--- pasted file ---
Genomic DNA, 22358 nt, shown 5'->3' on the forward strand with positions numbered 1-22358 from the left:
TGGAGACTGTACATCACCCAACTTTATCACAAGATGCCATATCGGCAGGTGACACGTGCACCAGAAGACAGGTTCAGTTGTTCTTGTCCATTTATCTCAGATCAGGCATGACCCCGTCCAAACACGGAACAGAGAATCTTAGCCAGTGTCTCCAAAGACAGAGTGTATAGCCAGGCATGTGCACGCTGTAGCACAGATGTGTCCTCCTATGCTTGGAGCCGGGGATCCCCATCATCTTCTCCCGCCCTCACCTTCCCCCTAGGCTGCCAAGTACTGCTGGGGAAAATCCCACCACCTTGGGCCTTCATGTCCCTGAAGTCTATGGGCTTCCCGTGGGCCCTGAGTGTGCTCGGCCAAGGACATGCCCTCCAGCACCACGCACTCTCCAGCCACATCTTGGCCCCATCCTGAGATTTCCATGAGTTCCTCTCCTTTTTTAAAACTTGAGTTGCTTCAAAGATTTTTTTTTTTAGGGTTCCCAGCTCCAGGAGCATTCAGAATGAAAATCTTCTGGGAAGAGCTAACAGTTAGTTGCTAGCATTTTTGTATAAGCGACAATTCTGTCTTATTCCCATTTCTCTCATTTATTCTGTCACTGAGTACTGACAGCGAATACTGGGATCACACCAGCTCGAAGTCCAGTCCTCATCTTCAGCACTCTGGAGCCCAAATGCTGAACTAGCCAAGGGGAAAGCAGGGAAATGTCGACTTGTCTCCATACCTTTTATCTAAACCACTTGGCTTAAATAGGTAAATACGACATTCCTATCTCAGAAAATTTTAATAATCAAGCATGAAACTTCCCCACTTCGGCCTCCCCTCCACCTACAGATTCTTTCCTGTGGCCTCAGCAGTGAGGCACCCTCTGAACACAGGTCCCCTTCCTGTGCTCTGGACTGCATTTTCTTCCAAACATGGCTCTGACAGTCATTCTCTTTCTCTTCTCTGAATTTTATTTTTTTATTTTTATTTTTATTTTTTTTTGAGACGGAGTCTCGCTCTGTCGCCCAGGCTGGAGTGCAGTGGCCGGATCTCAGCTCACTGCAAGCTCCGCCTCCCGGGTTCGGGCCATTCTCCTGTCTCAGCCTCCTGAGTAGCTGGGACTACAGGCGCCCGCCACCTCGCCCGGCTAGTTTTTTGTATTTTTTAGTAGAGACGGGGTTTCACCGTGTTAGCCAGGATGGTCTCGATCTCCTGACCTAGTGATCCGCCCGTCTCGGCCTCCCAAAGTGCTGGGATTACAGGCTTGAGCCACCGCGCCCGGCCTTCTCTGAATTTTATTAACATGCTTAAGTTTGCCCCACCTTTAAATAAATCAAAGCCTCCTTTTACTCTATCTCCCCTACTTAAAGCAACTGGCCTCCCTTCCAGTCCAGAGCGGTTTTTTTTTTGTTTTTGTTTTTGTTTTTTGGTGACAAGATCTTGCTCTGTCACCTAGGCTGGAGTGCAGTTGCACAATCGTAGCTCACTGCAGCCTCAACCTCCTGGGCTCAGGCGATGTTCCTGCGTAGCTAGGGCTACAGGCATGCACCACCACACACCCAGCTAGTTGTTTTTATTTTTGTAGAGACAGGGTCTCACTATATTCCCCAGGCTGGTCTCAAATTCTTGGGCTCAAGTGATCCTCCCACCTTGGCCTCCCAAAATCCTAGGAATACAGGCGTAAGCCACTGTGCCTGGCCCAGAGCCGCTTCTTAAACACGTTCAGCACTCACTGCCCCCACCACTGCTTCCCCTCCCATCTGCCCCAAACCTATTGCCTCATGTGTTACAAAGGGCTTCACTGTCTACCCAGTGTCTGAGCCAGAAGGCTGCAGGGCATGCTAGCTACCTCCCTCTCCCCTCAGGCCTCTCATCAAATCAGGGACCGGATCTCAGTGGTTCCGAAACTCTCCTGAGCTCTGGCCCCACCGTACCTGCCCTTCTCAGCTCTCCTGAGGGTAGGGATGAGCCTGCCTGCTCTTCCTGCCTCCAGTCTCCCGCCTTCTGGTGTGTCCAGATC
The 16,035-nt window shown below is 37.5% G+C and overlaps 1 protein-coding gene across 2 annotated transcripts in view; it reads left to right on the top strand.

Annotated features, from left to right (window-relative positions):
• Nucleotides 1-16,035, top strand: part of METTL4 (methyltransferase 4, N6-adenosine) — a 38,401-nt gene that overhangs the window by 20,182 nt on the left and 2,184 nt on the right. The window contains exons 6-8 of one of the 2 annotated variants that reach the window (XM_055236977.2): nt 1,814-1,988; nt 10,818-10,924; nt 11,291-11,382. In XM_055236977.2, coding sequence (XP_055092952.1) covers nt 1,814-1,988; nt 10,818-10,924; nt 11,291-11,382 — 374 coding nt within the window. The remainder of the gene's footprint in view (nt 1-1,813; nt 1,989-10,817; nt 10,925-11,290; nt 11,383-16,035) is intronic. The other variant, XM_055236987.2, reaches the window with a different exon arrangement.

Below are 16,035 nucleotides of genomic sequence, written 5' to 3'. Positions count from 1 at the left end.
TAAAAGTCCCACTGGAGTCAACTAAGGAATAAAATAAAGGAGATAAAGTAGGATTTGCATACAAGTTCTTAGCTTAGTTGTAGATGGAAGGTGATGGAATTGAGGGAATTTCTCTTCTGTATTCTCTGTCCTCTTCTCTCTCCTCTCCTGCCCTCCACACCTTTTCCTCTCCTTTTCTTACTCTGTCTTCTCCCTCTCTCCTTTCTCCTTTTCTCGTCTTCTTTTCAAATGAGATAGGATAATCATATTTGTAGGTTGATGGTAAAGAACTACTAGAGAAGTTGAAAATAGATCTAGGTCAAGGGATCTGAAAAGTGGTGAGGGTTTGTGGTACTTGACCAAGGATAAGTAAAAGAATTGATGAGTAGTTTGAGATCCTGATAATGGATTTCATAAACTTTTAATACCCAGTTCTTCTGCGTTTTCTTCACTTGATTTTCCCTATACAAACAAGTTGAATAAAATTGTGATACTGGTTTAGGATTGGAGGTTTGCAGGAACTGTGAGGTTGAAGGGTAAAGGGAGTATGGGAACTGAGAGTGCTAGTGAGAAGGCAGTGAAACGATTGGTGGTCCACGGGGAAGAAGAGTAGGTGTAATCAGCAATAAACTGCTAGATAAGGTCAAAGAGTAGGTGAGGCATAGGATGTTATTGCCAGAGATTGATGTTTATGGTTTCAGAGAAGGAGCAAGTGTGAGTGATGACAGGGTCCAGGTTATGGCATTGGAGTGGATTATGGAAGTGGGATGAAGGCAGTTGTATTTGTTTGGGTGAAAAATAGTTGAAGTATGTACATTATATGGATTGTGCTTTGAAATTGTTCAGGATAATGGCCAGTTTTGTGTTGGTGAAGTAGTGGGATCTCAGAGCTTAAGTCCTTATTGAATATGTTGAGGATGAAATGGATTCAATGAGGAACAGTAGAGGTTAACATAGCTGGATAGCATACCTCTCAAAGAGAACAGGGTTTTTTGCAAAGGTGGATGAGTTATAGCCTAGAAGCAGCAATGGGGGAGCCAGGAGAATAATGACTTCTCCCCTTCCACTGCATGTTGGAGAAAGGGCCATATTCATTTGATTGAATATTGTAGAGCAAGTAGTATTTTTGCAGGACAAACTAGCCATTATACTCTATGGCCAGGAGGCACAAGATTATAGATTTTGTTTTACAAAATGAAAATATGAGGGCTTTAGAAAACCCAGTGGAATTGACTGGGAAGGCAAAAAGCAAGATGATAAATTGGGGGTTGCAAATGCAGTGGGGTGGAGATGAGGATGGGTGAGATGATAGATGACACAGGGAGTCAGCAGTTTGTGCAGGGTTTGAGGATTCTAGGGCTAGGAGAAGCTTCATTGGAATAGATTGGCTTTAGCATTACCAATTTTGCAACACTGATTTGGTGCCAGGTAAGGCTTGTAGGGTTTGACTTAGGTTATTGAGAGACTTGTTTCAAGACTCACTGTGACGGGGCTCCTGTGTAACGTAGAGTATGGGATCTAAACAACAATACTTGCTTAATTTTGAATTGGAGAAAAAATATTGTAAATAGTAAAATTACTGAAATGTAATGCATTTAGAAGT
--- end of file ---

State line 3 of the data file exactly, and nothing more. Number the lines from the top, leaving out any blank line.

The 16,035-nt window shown below is 37.5% G+C and overlaps 1 protein-coding gene across 2 annotated transcripts in view; it reads left to right on the top strand.